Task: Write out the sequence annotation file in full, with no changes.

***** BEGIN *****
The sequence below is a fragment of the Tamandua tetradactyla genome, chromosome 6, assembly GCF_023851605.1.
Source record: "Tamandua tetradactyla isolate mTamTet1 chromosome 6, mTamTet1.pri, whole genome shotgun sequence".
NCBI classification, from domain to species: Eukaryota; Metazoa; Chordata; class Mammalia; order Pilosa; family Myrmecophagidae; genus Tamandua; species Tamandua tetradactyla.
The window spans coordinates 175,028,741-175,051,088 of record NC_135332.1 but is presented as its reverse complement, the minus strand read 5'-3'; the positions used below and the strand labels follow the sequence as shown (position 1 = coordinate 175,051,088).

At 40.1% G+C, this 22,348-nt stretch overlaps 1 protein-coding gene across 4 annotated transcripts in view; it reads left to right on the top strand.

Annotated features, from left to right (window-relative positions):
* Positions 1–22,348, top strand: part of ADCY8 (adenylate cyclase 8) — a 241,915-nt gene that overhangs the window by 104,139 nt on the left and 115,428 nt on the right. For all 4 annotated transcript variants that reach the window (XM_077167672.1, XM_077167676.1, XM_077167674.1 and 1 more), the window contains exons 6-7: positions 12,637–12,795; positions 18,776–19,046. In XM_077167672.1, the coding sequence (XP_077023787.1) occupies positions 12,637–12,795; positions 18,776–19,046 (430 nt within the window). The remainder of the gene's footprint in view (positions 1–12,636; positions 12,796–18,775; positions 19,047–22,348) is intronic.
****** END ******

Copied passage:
The sequence below is a fragment of the Tamandua tetradactyla genome, chromosome 6, assembly GCF_023851605.1.
Source record: "Tamandua tetradactyla isolate mTamTet1 chromosome 6, mTamTet1.pri, whole genome shotgun sequence".
NCBI classification, from domain to species: Eukaryota; Metazoa; Chordata; class Mammalia; order Pilosa; family Myrmecophagidae; genus Tamandua; species Tamandua tetradactyla.
The window spans coordinates 175,028,741-175,051,088 of record NC_135332.1 but is presented as its reverse complement, the minus strand read 5'-3'; the positions used below and the strand labels follow the sequence as shown (position 1 = coordinate 175,051,088).

At 40.1% G+C, this 22,348-nt stretch overlaps 1 protein-coding gene across 4 annotated transcripts in view; it reads left to right on the top strand.

Annotated features, from left to right (window-relative positions):
* Positions 1–22,348, top strand: part of ADCY8 (adenylate cyclase 8) — a 241,915-nt gene that overhangs the window by 104,139 nt on the left and 115,428 nt on the right. For all 4 annotated transcript variants that reach the window (XM_077167672.1, XM_077167676.1, XM_077167674.1 and 1 more), the window contains exons 6-7: positions 12,637–12,795; positions 18,776–19,046. In XM_077167672.1, the coding sequence (XP_077023787.1) occupies positions 12,637–12,795; positions 18,776–19,046 (430 nt within the window). The remainder of the gene's footprint in view (positions 1–12,636; positions 12,796–18,775; positions 19,047–22,348) is intronic.